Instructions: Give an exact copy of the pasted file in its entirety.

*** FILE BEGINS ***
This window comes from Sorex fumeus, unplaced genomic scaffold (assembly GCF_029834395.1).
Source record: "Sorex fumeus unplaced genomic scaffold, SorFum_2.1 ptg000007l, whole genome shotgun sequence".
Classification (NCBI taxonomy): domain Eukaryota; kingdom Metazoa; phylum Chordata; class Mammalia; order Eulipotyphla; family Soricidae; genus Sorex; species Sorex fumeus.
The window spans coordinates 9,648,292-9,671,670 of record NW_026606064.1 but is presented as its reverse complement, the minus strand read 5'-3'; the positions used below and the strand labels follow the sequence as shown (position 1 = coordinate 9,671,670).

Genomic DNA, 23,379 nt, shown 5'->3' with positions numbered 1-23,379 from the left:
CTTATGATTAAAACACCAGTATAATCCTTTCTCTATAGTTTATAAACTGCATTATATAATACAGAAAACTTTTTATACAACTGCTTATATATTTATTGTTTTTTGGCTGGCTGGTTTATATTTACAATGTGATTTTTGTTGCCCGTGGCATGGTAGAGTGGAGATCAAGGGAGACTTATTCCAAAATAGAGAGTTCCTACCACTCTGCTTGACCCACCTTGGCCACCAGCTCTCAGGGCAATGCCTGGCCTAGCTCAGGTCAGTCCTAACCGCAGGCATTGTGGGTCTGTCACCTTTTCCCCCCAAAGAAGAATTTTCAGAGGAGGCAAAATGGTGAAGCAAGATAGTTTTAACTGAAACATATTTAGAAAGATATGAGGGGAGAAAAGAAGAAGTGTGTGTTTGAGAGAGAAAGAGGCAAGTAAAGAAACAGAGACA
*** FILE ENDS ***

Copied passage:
This window comes from Sorex fumeus, unplaced genomic scaffold (assembly GCF_029834395.1).
Source record: "Sorex fumeus unplaced genomic scaffold, SorFum_2.1 ptg000007l, whole genome shotgun sequence".
Classification (NCBI taxonomy): domain Eukaryota; kingdom Metazoa; phylum Chordata; class Mammalia; order Eulipotyphla; family Soricidae; genus Sorex; species Sorex fumeus.
The window spans coordinates 9,648,292-9,671,670 of record NW_026606064.1 but is presented as its reverse complement, the minus strand read 5'-3'; the positions used below and the strand labels follow the sequence as shown (position 1 = coordinate 9,671,670).

Genomic DNA, 23,379 nt, shown 5'->3' with positions numbered 1-23,379 from the left:
CTTATGATTAAAACACCAGTATAATCCTTTCTCTATAGTTTATAAACTGCATTATATAATACAGAAAACTTTTTATACAACTGCTTATATATTTATTGTTTTTTGGCTGGCTGGTTTATATTTACAATGTGATTTTTGTTGCCCGTGGCATGGTAGAGTGGAGATCAAGGGAGACTTATTCCAAAATAGAGAGTTCCTACCACTCTGCTTGACCCACCTTGGCCACCAGCTCTCAGGGCAATGCCTGGCCTAGCTCAGGTCAGTCCTAACCGCAGGCATTGTGGGTCTGTCACCTTTTCCCCCCAAAGAAGAATTTTCAGAGGAGGCAAAATGGTGAAGCAAGATAGTTTTAACTGAAACATATTTAGAAAGATATGAGGGGAGAAAAGAAGAAGTGTGTGTTTGAGAGAGAAAGAGGCAAGTAAAGAAACAGAGACA